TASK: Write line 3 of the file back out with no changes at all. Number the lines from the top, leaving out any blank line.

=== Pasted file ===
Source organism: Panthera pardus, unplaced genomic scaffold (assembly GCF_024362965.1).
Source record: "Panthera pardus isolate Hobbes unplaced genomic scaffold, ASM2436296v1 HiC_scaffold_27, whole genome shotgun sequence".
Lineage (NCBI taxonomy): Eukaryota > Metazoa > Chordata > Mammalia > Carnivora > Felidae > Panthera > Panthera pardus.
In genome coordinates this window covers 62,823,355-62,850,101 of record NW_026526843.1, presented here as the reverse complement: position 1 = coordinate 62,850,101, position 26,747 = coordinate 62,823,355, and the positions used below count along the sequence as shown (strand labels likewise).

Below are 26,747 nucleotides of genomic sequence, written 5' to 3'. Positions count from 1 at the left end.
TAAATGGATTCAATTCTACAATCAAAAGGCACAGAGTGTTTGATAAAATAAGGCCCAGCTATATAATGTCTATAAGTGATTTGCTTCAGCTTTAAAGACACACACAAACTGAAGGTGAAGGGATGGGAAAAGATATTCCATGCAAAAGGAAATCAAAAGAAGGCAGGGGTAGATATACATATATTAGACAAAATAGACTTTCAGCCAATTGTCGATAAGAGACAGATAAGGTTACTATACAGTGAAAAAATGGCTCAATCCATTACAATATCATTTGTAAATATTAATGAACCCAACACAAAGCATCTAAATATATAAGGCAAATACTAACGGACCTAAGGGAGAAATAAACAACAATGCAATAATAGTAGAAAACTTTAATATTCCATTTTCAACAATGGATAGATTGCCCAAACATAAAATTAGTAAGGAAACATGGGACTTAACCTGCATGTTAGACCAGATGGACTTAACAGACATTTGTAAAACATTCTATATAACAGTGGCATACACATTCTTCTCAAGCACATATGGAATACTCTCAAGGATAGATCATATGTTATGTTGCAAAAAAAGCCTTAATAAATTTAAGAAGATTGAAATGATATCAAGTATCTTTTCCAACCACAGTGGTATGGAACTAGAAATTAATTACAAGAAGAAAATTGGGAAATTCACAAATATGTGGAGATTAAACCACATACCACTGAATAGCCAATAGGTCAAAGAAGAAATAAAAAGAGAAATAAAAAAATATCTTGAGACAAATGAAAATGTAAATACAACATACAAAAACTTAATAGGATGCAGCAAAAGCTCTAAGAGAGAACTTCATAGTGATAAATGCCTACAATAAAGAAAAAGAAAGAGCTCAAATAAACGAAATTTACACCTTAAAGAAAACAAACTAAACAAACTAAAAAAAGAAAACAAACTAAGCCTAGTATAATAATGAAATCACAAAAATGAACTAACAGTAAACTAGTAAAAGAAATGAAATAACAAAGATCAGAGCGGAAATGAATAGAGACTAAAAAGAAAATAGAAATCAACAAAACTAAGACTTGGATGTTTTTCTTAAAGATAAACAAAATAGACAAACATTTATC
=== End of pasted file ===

Lineage (NCBI taxonomy): Eukaryota > Metazoa > Chordata > Mammalia > Carnivora > Felidae > Panthera > Panthera pardus.